Three years can invoke a lot of change. Just ask University of Lynchburg criminology instructor Keith Smith. When he joined the U.S. Marines on September 1, 1972, he expected to be sent to Vietnam. Instead, he joined the White House staff during a notorious time in politics: the Watergate scandal.
Smith worked at the White House while Richard Nixon was president and saw the whole scandal unfold. Since he was on the staff, he was exposed to the U.S. court hearings and worked security at Camp David. At this private presidential resort, agents from other intelligence services tried to spy on Nixon. Smith became occupied with chasing these federal agents off to give privacy to the president.
In these three years, not only did America change with the resignation of one president and the start of a new president, but Smith learned more about himself.
While in the military, Smith said he had a lack of control over his situations. There was little individualism, and while reflecting on his time in the Marines he realized that he wanted to have control over his actions. He said he enjoys being a professor and having the freedom to choose what to teach and being able to invent his own lesson plans.
Before ending his military career on August 31, 1975, Smith had the chance to serve President Gerald Ford at the beginning of his presidency.
Aside from the Watergate scandal, there also were ceremonial events to oversee. Most of this involved welcoming important leaders at conferences. During this time, Smith was able to see and meet many world leaders.
One of his fondest memories was meeting Israel’s prime minister, Golda Meir. She was the fourth prime minister for Israel and the only female in this role. In fact, she was one of the first female politicians in the world.
Smith was born in Brooklyn, New York, but before long he moved to a new city. His father was a career U.S. Navy officer and was able to create a whole life around the military. Smith’s uncles also were in the military and made careers out of it.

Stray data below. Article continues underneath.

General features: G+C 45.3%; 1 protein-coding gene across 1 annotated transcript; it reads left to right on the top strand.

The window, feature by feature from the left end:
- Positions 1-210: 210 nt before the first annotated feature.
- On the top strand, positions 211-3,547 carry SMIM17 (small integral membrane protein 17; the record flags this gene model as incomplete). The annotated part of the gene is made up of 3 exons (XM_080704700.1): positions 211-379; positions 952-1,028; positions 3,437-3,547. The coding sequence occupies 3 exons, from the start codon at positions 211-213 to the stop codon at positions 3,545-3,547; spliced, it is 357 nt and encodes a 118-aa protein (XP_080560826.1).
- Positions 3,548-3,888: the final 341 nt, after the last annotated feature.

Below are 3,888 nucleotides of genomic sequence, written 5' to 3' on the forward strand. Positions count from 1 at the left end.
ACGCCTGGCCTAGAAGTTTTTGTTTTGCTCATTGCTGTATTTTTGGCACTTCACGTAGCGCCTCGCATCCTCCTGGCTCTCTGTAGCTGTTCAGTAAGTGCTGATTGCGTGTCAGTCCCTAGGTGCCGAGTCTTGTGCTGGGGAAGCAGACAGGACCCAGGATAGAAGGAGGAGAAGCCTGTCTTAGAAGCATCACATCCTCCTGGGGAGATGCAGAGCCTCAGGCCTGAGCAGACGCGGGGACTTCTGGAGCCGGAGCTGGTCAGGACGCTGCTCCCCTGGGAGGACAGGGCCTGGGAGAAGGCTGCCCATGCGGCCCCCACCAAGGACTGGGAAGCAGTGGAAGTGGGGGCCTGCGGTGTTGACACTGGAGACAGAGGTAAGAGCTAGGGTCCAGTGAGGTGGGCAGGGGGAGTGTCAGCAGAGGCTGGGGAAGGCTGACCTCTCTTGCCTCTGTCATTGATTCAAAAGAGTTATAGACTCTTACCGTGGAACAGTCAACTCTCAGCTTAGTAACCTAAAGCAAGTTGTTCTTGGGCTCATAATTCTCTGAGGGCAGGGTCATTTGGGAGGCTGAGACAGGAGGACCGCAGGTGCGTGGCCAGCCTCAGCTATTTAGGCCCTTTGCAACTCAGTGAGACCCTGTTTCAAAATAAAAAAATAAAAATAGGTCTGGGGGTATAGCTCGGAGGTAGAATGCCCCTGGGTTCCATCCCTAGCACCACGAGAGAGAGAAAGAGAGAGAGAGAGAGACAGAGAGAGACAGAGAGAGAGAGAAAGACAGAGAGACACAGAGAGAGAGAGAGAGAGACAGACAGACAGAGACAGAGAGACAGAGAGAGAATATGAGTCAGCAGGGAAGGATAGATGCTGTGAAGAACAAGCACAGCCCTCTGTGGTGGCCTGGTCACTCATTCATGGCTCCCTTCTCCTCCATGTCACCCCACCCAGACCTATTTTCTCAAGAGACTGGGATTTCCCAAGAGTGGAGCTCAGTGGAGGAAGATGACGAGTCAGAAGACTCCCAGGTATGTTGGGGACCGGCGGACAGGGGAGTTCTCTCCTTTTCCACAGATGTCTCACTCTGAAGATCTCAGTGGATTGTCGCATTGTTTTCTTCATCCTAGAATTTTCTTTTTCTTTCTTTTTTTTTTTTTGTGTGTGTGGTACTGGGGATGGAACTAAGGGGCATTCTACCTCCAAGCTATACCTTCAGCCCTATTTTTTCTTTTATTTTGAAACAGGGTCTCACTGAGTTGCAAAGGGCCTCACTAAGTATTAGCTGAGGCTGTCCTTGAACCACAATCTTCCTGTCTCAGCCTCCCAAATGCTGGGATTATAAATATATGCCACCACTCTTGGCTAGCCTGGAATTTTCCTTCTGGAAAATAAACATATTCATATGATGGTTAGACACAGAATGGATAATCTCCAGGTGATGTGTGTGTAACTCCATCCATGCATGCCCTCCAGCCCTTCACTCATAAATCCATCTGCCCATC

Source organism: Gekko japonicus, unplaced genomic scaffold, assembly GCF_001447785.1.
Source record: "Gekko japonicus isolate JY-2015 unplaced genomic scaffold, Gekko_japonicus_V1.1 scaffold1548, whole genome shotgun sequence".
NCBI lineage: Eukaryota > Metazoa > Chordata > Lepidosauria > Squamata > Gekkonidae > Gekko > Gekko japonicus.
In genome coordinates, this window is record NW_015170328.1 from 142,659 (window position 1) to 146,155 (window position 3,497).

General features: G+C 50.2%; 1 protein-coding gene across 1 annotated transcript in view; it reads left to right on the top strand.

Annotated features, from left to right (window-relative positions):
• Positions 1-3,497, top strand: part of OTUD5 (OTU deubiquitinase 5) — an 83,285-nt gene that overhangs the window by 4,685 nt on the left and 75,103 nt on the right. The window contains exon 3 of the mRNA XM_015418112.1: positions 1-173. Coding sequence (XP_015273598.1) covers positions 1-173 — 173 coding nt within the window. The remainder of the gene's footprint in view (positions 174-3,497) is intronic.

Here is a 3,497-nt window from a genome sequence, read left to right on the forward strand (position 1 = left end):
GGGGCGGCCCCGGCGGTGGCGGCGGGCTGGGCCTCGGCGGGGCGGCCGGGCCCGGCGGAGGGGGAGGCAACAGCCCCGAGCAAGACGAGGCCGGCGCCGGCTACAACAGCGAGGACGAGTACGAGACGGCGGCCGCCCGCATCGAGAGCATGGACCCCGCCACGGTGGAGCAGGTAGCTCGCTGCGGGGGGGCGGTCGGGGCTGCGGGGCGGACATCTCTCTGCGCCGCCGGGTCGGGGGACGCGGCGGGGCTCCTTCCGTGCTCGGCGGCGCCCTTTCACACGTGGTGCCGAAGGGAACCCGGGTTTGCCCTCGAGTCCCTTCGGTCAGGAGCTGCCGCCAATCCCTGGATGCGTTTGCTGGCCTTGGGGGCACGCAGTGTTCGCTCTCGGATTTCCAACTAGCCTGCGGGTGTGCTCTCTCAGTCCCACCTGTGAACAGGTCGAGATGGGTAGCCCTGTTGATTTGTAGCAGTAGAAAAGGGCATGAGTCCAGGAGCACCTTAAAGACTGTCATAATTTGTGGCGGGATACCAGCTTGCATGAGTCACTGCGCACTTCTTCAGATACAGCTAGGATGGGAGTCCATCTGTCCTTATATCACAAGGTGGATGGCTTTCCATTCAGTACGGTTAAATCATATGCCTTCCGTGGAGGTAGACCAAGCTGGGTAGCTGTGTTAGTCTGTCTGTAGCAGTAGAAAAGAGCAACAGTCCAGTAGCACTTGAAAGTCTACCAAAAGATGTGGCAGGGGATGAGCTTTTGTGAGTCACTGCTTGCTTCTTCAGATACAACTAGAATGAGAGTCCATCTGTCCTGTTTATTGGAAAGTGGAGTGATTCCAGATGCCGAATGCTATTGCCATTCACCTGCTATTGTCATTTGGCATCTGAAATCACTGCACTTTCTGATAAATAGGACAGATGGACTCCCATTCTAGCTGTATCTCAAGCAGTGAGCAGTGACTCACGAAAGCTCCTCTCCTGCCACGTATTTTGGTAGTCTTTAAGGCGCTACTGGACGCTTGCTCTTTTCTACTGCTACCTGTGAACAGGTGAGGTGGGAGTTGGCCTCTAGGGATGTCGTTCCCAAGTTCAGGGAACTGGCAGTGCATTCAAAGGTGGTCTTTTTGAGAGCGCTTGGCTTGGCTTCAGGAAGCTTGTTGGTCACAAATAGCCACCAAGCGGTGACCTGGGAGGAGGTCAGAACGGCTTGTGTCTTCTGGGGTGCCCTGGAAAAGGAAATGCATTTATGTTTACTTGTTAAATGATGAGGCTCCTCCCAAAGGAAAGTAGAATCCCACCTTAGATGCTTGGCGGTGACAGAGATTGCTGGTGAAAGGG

This led Smith to think about having an entire career in the military, but he ultimately chose to serve a couple of years. And, instead of following the tradition of joining the Navy, he branched out to the Marines, where he eventually reached the rank of corporal.
After leaving the military, his next step was to go to college. He had originally planned to become part of the U.S. Secret Service after working at Camp David, but after exploring his options he decided to join the police force instead.
In college, he took classes and realized he wanted to focus on urban high crime. The military helped him develop discipline skills that proved helpful in college and the police academy. “In the military, we were taught, if you’re on time then you’re late,” Smith said.
This mindset helped prepare Smith for a successful career, and since then, he has done a multitude of different things. He has lived in 33 different places, both in the United States and overseas.
This is Smith’s third year at Lynchburg. He teaches Comparative Criminal Justice, Women and Crime, and Police and Society. He has taught a special topics class on drugs and narcotics and is preparing a class on cyber crime.
Smith is proposing a study abroad in Bolivia with a joint class in Spanish. He lived in Bolivia for four years and has connections with people there.
Smith said that the University of Lynchburg has been supportive and has given him the freedom to develop many different classes. He said there is always an option to propose a class and it is often met with help and willingness.
The military served Smith well and taught him so much about himself and how he works best. He was given insight to a pivotal time in America’s history and is now helping encourage and engage students in the field of criminology at the University of Lynchburg.